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'It's What Everyone Is Talking About Down Home, You Actually Can't Get Away From It'

'It's What Everyone Is Talking About Down Home, You Actually Can't Get Away From It'

Emotion flowed from the St Mullins players at the final whistle of their victory against Rathdowney-Errill earlier this month. For the first time ever, they had qualified to the Leinster Senior Club Hurling Championship final.

There was an additional reason for that emotion: In their quarter-final win against Cuala a fortnight earlier, selector Micheál Ryan was taken ill on the sideline and later rushed to hospital. The Carlow side had beaten the two-time All-Ireland champions but no one was thinking about celebrating.

"It was an awful experience," says St Mullins captain Marty Kavanagh.

"There were lads crying. I wouldn’t want to go through it again. Thankfully we got good news later that evening that he was coming around.

"Yeah, there was no celebrations, but we could see after the Rathdowney match that everyone brought out those celebrations after that match.

"I was in with him on the Wendesday before the Rathdowney match, in the hospital with him. He was in good old form. But he was in there for three or four weeks – fed up of it too. But obviously your health is your wealth.

"Thankfully Micheál is home from hospital now, and he was up training on Sunday morning. I don’t know what we’re going to do with him this Sunday! We’ll see what happens."

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St. Mullins and Carlow hurler Marty Kavanagh is pictured ahead of the AIB Leinster Senior Hurling Club Championship Final where they face Shamrocks of Kilkenny on Sunday December 1st at O'Moore Park, Portlaoise. Photo by Sam Barnes/Sportsfile

In this weekend's final, Mullins face reigning All-Ireland champions Ballyhale Shamrocks. Ballyhale are a club and Kilkenny a county which Kavanagh knows well.

St Mullins is a village on the River Barrow near Kilkenny border. Graiguenamanagh is just up the road and Rower down.

"I suppose Henry Shefflin would have been a lad I would have looked up to, definitely," says Kavanagh.

All I used to do in my childhood was go to Kilkenny matches, with my uncles and my father. It was just a thing we did.

That time, Carlow hurling wasn’t as big as it is now. We just went to All-Irelands and that, at that time. We’d support Kilkenny.

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As part of an agreement between the Carlow and Kilkenny county boards, Carlow hurling teams play in the Kilkenny league and Kilkenny football teams in the Carlow league.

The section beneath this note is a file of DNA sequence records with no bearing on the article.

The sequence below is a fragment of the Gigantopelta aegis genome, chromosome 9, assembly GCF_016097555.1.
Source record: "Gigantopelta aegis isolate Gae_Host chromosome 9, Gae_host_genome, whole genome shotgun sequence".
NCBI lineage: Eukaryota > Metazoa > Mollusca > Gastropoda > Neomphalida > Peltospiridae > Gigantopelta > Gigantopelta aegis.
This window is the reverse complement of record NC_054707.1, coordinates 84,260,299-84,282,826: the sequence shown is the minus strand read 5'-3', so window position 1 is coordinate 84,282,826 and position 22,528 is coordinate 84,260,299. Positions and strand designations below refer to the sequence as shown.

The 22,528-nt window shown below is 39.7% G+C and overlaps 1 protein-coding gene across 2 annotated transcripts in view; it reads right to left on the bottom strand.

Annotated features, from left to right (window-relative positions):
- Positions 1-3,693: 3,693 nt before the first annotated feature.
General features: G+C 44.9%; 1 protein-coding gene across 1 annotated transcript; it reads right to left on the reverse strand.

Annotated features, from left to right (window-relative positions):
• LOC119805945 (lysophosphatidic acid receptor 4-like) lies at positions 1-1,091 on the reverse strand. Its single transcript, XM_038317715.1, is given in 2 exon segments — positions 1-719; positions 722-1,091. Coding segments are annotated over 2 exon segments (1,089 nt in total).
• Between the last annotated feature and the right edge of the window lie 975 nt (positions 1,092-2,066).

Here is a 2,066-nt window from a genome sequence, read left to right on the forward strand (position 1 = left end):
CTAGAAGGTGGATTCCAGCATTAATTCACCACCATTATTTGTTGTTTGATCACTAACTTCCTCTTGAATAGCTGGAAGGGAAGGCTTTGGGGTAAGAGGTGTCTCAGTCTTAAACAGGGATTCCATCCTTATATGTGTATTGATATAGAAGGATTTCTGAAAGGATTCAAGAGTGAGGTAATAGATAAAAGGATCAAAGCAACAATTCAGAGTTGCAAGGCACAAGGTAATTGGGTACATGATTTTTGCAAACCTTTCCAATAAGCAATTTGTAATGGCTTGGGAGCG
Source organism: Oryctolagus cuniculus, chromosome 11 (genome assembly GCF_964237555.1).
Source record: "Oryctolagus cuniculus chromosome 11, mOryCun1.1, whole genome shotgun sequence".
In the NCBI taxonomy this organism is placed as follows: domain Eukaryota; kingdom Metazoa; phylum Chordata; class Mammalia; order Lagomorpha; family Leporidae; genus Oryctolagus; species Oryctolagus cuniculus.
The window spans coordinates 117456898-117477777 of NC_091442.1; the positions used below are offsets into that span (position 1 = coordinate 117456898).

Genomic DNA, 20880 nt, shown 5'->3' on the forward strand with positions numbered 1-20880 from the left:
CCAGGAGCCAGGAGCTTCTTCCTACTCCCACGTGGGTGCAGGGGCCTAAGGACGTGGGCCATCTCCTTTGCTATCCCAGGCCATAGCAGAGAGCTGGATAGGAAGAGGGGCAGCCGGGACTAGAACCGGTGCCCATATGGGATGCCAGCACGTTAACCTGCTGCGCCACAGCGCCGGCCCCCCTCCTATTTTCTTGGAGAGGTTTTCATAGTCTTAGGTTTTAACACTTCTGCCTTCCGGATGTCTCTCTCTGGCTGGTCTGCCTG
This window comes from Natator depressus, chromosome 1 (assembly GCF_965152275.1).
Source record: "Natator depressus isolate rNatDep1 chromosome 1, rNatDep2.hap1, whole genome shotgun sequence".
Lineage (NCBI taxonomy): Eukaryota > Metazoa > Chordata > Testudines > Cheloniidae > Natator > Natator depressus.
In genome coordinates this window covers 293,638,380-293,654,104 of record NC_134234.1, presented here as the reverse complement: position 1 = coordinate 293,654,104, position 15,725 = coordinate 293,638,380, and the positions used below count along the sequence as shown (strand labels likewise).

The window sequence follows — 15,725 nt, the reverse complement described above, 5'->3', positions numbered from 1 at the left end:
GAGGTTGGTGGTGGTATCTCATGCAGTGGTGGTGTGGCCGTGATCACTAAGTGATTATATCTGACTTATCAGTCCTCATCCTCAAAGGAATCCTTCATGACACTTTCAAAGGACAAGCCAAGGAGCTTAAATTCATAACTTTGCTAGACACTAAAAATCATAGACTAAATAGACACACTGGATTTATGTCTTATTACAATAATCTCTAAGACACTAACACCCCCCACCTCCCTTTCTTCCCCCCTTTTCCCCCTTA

"We have huge respect for Kilkenny," says Kavanagh.

"Carlow hurling can't thank Kilkenny enough for what they've done. As a county, they've really brought us on leaps and bounds and now we get to go up against their very best so it's brilliant.

"It's well documented that there's four senior teams in Carlow so we know each other inside out. There's no real secrets. So it's important, especially for the club lads when we're playing all county, that they're playing these matches in February, March, April, May and June.

"They get to play these Kilkenny teams and it's a good standard for them as well. The club boys are back training in February, it's a long year just to play four senior matches so for them, to be able to go and play Kilkenny games, it's big for them. It brings on us as a club and them as players as well so it's great.

"And sure now (Kilkenny club) Mullinavat are in the Leinster intermediate (football) final as well so it's brilliant."

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It might be Mullins' first time in a Leinster final but it is not the first time for a Carlow club. Mount Leinster Rangers beat Kilcormac/Killoughey in the 2013 decider and made it all the way to the All-Ireland final where they lost to Portumna.

"I was at all the matches," says Kavanagh.

"That was remarkable stuff as well. They won the intermediate All-Ireland two years before that and to win the Leinster senior and go onto the All-Ireland was brilliant. Them doing that gave us belief that we could do it.

"Once you get out of Carlow, you're representing Carlow as well as your parish obviously. The support we get from other clubs is brilliant. You get some amount of texts on the phone before and after matches from different clubs and people in Carlow so it's brilliant.

"We spent most of our spare time going to Kilkenny club hurling matches.

"Kilkenny club hurling is such a high standard, it's brilliant and we're only over the road. We would have seen a lot of them (Ballyhale).

"They're a star-studded team but we have savage belief in our group of players and all you can do is go out with the belief that you're here because you're good enough and that's the way we'll go into it.

"It's what everyone is talking about down at home, you actually can't get away from it. That's a good thing as well."

AIB is in its 29th year sponsoring the GAA Club Championship and is delighted to continue to support the Junior, Intermediate and Senior Championships across football, hurling and camogie. For exclusive content and behind the scenes action throughout the AIB GAA and Camogie Club Championships follow AIB GAA on Facebook, Twitter, Instagram and Snapchat.

Top photo by Piaras Ó Mídheach/Sportsfile

See Also: Nemo's Unwritten Rule Keeps County Players And Club In Sync

PJ Browne
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